I came upon a list of mathematically-themed books that children love, and I picked out about 20 of my favorites to include in today's blog posting. The rest can be found here. All are available at the library or bookstore. I have also included some great elementary school math websites at the end of the book list. Happy counting.

Preschool and Kindergarten Books

The Button Box by Reid. Grandma's button box contains treasures and activities.

A Caribbean Counting Book by Charles and Arenson. Counting rhymes from the Caribbean.

The Doorbell Rang by Hutchins. A common problem about fair sharing.

From One to One Hunderd by Sloat. Counts to ten and then counts by ten.

Grandfather Tang's Story: A Tale Told with Tangrams by Tompert. Geometric shapes and patterns.

The Icky Bug Counting Book by Pallotta. Bugs, numbers, and alphabet combined.

Grades 1-3

Math Curse by Scieszka and Smith. The main character in the book thinks of everything in life as a math problem.

The M & M Counting Book by McGrath. What could be better? M & Ms and counting

How Big is a Foot? by Myller. How does measurement relate to the real world?

The Eleventh Hour by Base. Lots of visual clues and hidden messages.

A Chair for My Mother by Williams. Saving money to buy a new chair.

Math in the Bath by Atherly. Mathematics as part of daily experience.

Mojo Means One: Swahili Counting Book by Feelings. Besides counting the book includes lots of East African Culture.

Grades 4-6

Mathematics by Adler. Teaches children about interesting aspects of math.

If You Made a Million by Schwartz. Explores the use of different coins to equal sums of money.

The I Hate Mathematics Book by Burns. Games and tricks to show readers how to be a mathematical heavyweight.

G is for Googol by Schwartz. Full of interesting mathematics vocabulary.

Sir Cumference and the Dragon of Pi by Neuschwander. Diameter and circumference.

Websites with good mathematics games and activities.

Math Playground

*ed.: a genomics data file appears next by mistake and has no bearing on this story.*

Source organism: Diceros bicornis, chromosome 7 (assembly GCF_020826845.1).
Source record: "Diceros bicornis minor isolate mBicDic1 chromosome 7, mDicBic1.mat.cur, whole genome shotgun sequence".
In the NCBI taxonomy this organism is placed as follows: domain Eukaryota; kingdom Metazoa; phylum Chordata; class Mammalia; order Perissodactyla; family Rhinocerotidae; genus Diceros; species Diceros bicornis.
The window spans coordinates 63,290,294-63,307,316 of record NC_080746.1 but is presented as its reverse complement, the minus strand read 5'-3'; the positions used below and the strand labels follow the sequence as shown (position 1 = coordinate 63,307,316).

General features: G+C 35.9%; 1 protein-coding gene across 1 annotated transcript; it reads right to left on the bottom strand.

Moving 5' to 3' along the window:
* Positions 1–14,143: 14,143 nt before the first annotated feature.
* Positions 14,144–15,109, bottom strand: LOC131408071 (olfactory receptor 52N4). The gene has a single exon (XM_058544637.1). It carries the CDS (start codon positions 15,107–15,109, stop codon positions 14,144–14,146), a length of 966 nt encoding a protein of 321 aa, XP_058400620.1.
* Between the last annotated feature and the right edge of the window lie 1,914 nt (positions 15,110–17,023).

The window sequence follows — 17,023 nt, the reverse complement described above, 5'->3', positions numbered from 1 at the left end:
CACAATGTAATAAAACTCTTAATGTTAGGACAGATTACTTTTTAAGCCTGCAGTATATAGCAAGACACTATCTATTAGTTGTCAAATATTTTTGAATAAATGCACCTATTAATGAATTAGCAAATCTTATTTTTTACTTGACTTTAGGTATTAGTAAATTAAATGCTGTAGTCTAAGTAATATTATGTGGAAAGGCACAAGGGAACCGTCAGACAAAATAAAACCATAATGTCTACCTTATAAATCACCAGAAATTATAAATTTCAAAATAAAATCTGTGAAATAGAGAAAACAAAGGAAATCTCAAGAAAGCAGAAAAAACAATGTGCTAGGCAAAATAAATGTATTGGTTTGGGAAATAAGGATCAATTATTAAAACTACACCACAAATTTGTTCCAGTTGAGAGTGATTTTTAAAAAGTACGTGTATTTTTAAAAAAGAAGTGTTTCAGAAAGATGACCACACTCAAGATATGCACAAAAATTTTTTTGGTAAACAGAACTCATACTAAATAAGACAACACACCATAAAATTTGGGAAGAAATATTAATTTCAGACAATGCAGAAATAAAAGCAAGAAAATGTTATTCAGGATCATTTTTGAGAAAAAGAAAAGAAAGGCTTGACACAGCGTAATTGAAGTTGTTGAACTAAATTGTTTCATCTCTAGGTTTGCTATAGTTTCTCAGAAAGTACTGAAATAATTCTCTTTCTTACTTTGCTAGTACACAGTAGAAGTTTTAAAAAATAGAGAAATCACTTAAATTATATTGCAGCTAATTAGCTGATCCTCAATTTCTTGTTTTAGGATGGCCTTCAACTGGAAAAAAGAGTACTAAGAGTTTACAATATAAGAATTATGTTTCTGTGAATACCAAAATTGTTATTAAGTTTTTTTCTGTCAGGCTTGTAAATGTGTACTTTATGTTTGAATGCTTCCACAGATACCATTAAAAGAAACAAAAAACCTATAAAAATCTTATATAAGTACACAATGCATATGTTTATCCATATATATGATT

Hooda Math

Math Play


Read Across America 2014

by Miriam Downey 4. March 2014 07:59

This week is Read Across America week with yesterday, March 3, as Read Across America Day. The Cat in the Hat is the official deliverer of the good news of books to children all over the country. I laugh now when I think about how much my children loved Dr. Seuss books and how much I groaned when one of the children picked up their favorite Dr. Seuss story for bedtime reading. Now, I rejoice every time my youngest grandchild picks up One Fish, Two Fish, Red Fish, Blue Fish--his current favorite--and brings it to me to read to him. We cuddle on the couch and are soon caught up in silliness.

Many of Dr. Seuss's books can be found on the Internet, and there are entire websites dedicated to his books. Many of them include lesson plans, coloring pages, puzzles and other activities to go with the books. Additionally, there are a lot of YouTube videos that read Dr. Seuss books to children. I've included a list of websites with Dr Seuss activities at the end of the post.

Dr. Seuss's real name was Theodore Seuss Geisel. He was an advertising and political cartoonist who stumbled into writing children's books when he was hired to illustrate a book. Although the book was not successful, the illustrations received a lot of praise. So, Geisel decided to write a book on his own. His first published book was And To Think That I Saw It on Mulberry Street. After that success, a book editor bet him that he couldn't write a book using 225 basic vocabulary words that all new readers would know. The Cat in the Hat did just that. It used all 225 words and only those 225 words.

And thus the magic of Dr. Seuss books. The earliest readers can read them, and they are loved because of the rhymes, quirky characters, and the life lessons that they teach. So, even though parents can groan (like I did) when a child brings Green Eggs and Ham to read for the 100th time, you can be happy that you are helping your child learn language and reading.

Here is a list of a dozen Dr. Seuss books that every child should read at least once. But believe me, for most children, once is not enough.

Green Eggs and Ham

On! The Places You'll Go

The Cat in the Hat

The Lorax

Horton Hears a Who

Horton Hatches the Egg

The Sneetches

Hop on Pop

One Fish, Two Fish, Red Fish, Blue Fish

Ten Apples Up on Top

Fox in Socks

How the Grinch Stole Christmas




The official Dr. Seuss website

The Cat in the Hat Knows a Lot about That from PBS

A list of quotes from Dr. Seuss books